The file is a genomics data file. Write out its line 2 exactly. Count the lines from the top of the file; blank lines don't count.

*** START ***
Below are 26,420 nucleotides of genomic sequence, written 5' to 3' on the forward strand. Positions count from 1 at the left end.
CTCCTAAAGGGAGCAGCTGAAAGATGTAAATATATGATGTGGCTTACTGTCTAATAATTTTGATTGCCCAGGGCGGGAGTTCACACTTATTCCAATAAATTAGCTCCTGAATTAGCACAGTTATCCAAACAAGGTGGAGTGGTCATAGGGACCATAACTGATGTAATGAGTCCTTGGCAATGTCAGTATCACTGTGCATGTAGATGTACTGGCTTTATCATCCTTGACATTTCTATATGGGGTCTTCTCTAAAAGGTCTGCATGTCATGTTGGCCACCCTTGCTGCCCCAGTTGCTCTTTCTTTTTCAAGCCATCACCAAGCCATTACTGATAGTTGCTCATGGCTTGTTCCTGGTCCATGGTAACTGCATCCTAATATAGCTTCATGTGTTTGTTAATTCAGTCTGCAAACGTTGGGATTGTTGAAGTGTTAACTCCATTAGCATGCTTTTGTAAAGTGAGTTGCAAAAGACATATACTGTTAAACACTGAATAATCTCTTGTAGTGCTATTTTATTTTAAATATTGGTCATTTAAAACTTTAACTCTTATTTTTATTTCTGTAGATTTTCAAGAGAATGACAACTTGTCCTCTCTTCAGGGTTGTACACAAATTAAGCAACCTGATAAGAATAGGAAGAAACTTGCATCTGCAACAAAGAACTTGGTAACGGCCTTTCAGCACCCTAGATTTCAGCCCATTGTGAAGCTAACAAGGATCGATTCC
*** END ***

CTCCTAAAGGGAGCAGCTGAAAGATGTAAATATATGATGTGGCTTACTGTCTAATAATTTTGATTGCCCAGGGCGGGAGTTCACACTTATTCCAATAAATTAGCTCCTGAATTAGCACAGTTATCCAAACAAGGTGGAGTGGTCATAGGGACCATAACTGATGTAATGAGTCCTTGGCAATGTCAGTATCACTGTGCATGTAGATGTACTGGCTTTATCATCCTTGACATTTCTATATGGGGTCTTCTCTAAAAGGTCTGCATGTCATGTTGGCCACCCTTGCTGCCCCAGTTGCTCTTTCTTTTTCAAGCCATCACCAAGCCATTACTGATAGTTGCTCATGGCTTGTTCCTGGTCCATGGTAACTGCATCCTAATATAGCTTCATGTGTTTGTTAATTCAGTCTGCAAACGTTGGGATTGTTGAAGTGTTAACTCCATTAGCATGCTTTTGTAAAGTGAGTTGCAAAAGACATATACTGTTAAACACTGAATAATCTCTTGTAGTGCTATTTTATTTTAAATATTGGTCATTTAAAACTTTAACTCTTATTTTTATTTCTGTAGATTTTCAAGAGAATGACAACTTGTCCTCTCTTCAGGGTTGTACACAAATTAAGCAACCTGATAAGAATAGGAAGAAACTTGCATCTGCAACAAAGAACTTGGTAACGGCCTTTCAGCACCCTAGATTTCAGCCCATTGTGAAGCTAACAAGGATCGATTCC